Thursday, May 21, 2020

THE DEVIL, PROBABLY (Robert Bresson, 1977, France)

Charles cannot see the forest for the trees, lost in a philosophical conundrum: it is not the absence of compassion to be considered, but rather the absence of awareness of compassion. Director Robert Bresson creates a cerebral tempest of ennui and disillusionment, a militantly nihilistic drama of a young man imbued with Nietzschean superiority, whose invisible humanity is like vibrations that disturb the air around him…but makes no sound because there is no receptor.

This utterly bleak and pessimistic worldview could be the genesis of Michael Haneke’s emotional glaciation trilogy: we see the world through frozen eyes. Bresson’s characters wander through the story with a pretentious lethargy, teenagers purposely severed from their bourgeois lineage, a cruel bloodletting that becomes a ritual of apathy. Charles is surrounded by a few acquaintances and he is cold and shallow, manipulating them to fuel his wants and desires…but even this leaves him empty like a sputtering prayer in a deserted church, dying embers upon an altar of despair.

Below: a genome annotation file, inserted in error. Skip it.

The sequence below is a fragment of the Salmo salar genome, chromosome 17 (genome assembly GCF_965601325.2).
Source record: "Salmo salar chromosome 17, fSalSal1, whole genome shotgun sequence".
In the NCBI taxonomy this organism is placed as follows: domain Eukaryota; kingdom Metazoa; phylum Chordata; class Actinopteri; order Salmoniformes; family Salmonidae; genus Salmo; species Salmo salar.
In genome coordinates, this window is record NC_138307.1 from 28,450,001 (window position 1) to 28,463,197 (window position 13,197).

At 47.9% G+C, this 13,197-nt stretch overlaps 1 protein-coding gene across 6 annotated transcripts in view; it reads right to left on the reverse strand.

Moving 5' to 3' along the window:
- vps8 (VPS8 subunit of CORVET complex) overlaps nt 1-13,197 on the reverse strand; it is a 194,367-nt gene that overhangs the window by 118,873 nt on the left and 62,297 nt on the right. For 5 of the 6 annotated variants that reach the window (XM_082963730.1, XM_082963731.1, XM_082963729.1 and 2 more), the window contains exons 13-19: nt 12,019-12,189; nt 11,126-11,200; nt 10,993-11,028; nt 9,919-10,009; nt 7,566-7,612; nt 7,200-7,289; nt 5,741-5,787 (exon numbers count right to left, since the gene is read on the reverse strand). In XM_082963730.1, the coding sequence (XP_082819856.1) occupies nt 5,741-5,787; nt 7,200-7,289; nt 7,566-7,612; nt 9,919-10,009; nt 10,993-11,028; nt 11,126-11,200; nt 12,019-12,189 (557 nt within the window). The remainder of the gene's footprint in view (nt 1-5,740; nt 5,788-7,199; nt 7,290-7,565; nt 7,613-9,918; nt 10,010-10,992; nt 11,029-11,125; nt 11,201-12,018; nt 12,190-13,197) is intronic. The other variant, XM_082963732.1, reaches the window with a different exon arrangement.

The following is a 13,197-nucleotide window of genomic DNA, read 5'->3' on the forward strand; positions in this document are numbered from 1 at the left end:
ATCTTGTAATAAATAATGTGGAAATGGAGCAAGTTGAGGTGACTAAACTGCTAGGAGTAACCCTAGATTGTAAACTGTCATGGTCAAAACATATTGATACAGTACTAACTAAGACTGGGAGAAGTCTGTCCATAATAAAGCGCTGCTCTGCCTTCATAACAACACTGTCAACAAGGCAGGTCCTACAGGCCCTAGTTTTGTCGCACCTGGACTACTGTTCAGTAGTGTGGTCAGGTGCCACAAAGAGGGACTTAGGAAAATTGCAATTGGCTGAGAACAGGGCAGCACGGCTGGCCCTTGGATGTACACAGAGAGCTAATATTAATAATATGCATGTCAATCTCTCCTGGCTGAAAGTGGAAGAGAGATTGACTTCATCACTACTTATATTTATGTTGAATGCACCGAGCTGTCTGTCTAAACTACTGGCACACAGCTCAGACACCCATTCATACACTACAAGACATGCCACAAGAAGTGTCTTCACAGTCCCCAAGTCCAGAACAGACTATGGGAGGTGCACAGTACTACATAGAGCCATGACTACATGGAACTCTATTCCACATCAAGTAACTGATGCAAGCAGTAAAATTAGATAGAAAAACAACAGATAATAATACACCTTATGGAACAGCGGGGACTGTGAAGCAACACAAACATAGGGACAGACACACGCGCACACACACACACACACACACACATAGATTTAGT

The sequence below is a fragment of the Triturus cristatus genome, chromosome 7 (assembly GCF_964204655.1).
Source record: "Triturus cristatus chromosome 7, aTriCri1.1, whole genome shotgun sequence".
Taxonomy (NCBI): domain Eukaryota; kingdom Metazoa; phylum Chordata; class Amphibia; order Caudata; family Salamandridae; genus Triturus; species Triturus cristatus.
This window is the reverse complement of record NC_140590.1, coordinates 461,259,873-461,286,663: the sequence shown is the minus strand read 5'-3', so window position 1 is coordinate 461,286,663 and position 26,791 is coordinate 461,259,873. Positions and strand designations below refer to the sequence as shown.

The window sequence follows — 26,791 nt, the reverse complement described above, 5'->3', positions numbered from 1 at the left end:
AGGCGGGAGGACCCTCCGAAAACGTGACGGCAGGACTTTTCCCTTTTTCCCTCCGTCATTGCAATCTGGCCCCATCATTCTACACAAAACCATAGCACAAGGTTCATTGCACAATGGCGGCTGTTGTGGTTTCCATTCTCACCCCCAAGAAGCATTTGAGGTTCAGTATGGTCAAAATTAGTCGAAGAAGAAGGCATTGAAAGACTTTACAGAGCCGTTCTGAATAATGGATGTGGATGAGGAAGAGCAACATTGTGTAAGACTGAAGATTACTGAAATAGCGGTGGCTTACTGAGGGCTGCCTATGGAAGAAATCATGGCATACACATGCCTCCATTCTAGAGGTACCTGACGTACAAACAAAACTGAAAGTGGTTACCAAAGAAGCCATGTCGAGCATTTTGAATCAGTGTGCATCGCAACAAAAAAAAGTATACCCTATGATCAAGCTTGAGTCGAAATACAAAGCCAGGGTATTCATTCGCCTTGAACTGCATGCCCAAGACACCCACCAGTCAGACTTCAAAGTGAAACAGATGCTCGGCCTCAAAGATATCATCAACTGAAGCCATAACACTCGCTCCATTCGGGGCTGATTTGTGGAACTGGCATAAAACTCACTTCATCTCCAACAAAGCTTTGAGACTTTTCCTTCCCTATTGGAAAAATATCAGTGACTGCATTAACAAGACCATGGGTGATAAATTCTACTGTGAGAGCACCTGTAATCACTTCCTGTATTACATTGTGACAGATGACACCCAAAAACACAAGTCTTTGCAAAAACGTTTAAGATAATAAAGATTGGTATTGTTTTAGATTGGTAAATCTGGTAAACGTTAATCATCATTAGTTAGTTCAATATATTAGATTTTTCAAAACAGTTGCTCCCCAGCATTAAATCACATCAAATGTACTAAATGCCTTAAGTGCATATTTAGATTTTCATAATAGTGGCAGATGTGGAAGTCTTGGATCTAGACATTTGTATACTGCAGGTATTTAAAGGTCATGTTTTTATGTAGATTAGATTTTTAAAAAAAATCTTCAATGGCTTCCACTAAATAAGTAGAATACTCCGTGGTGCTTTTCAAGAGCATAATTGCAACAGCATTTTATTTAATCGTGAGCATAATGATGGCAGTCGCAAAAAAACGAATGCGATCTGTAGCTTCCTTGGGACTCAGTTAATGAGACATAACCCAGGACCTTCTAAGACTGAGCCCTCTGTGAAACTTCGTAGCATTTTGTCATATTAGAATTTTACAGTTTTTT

Bresson often crosscuts between Charles’ indifference and two students who view caustic films of pollution and extreme violence: the modern reality of oil spills and baby seals being clubbed to death, while a neutral voice narrates this apocryphal documentary. Bresson contrasts one extreme with the other, unconcerned with the plot’s linear structure but focused upon the montage’s fervent denouement. Charles haunts the streets and homes of his friends, and though his cohorts like him he is unable (or unwilling) to reciprocate. This dichotomy shows the lower depths of his palsied morality: the others offer kindness without charge or attachment while he can only take advantaged of their good will.

Finally, Charles agrees to seek enlightenment from a psychiatrist but all he understands is the money exchanging hands, his counsel written on blank checks. He steals a gun and convinces a drug-addled acquaintance to shoot him, because Charles lacks the nerve to kill himself. The murder’s rapport cracks the night open and another young man palpitates with a heart of darkness. And what is the cause of this spiritual malaise, a parallel concerning creation’s fall from grace into the gutter of chaos? Just a cynical mantra…the Devil, probably. 

Final Grade: (B+)